Mahalo Monday #13: Yellow ribbon, working hard vs working smart, and narrative
Mahalo Mondays is a newsletter on the most interesting I’ve learned or found over that week. It’ll range from articles, tips, videos, hacks, and other fascinating things that would broaden your perspective.
Mahalo means many things in Hawaiian (expressing gratitude), but for me, it’s a way to show appreciation and love to those that I’ve learned from. So I want to showcase their work and share it with all of you.
Song of the week:
“ Tie a yellow ribbon round the old oak tree” by Dawn ft. Tony Orlando. This song is centralized about uncertainty, mistakes, and acceptance. The song feels very nostalgic and it’s a feel-good song that will instantly put you in a good mood.
Working hard vs working smart:
Almost everyone I’ve asked this to says working smart is the way to go, while others admit that they’re not smart so they have to work hard. Whether it’s humility or not for the latter, the answer is both.
I know it’s not the sexiest answer or it feels like a trick question. I believe if you want to create or anything spectacular, you need to work very hard at it, and in the process of putting in the hours, you learn ways to be efficient (or working smart). Only through hours of time put in, you know what to avoid and it allows you to use your time better. It’s a continuous cycle that needs both to be successful.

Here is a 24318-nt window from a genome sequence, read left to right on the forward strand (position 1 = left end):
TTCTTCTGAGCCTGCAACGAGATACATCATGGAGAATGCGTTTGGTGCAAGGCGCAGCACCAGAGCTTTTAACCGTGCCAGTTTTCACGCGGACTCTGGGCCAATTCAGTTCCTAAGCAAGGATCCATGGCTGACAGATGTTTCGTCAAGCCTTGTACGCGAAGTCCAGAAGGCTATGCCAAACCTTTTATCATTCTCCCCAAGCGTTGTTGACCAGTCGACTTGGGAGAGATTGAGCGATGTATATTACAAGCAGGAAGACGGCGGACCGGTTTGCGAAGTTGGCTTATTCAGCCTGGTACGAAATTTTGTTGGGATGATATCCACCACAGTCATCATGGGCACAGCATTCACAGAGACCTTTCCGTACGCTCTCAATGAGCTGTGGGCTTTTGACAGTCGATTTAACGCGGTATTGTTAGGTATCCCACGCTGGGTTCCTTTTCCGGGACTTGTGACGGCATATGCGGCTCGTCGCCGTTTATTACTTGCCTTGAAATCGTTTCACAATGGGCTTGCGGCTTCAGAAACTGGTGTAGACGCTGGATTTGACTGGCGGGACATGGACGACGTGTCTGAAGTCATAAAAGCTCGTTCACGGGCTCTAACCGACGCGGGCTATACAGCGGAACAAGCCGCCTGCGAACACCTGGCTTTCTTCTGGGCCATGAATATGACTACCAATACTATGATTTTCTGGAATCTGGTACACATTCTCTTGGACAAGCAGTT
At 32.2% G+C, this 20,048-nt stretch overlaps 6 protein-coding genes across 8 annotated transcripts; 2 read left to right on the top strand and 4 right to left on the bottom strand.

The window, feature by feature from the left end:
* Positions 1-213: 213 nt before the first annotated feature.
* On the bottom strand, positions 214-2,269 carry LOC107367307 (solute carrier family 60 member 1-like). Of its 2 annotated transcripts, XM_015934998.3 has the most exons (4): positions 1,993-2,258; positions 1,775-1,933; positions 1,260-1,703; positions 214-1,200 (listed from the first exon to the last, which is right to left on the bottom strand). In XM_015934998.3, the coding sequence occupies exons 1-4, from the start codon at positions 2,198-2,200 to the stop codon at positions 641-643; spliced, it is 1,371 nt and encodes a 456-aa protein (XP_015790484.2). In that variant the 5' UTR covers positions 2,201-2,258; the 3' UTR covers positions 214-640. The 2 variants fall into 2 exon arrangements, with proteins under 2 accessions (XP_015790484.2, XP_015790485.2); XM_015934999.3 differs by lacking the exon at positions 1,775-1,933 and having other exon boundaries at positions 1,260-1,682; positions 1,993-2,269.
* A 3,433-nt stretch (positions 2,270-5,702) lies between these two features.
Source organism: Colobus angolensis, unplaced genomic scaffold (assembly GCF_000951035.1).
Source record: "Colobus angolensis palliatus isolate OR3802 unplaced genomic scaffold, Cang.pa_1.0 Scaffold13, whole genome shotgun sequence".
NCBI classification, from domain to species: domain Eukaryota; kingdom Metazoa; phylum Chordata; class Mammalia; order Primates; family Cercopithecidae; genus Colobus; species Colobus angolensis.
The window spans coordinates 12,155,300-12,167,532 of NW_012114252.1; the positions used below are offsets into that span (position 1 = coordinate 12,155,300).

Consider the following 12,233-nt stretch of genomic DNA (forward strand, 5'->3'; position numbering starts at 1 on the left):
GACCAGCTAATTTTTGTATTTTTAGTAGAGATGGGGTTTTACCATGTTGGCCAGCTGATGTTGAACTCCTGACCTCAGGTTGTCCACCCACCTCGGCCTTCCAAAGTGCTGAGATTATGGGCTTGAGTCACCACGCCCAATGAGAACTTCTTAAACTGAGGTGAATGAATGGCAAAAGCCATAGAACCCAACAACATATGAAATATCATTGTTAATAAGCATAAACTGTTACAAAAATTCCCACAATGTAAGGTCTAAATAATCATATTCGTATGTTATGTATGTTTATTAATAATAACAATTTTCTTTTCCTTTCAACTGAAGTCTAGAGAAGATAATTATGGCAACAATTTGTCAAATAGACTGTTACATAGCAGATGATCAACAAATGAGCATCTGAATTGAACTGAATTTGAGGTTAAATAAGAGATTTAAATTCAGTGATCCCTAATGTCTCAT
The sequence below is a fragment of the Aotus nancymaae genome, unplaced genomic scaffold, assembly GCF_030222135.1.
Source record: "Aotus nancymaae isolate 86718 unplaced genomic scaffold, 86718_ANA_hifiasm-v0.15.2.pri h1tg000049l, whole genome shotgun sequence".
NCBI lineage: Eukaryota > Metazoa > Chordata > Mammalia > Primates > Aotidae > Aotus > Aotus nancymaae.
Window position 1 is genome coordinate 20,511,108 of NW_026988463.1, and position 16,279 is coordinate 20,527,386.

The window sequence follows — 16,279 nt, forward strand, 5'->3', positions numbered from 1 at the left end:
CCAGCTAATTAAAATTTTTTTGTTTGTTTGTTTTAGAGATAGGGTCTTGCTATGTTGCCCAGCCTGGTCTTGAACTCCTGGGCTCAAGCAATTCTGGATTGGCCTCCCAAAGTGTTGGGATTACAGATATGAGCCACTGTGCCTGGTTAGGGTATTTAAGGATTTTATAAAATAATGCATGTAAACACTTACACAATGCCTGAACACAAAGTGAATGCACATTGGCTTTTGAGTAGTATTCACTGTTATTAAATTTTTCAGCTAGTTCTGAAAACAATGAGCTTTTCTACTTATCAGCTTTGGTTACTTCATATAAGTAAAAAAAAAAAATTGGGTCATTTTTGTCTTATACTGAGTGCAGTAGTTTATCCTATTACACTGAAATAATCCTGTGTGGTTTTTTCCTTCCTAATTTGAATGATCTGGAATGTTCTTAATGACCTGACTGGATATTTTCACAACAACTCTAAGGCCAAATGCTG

That’s why whenever you see an expert in any given field take a look at a problem, they can almost immediately come to a few conclusions instead of trying every single solution. Only through hours of meticulous hard work, this is achievable.
An article that opened my eyes to hypocrisy and narrative:
‘A Year Ago I Was a Hero. Now I’m Treated Like Scum.’ by — Suzy Weiss. It sums up how frontline workers were heralded as ‘’heroes” for working hard, and now are branded as “villains” if they didn’t get vaccinated.
It reminds me of how fast narratives shift. People’s opinions of you will change because of what the group thinks. The tribe will influence many people-even the logical and intelligent ones.
Until next week,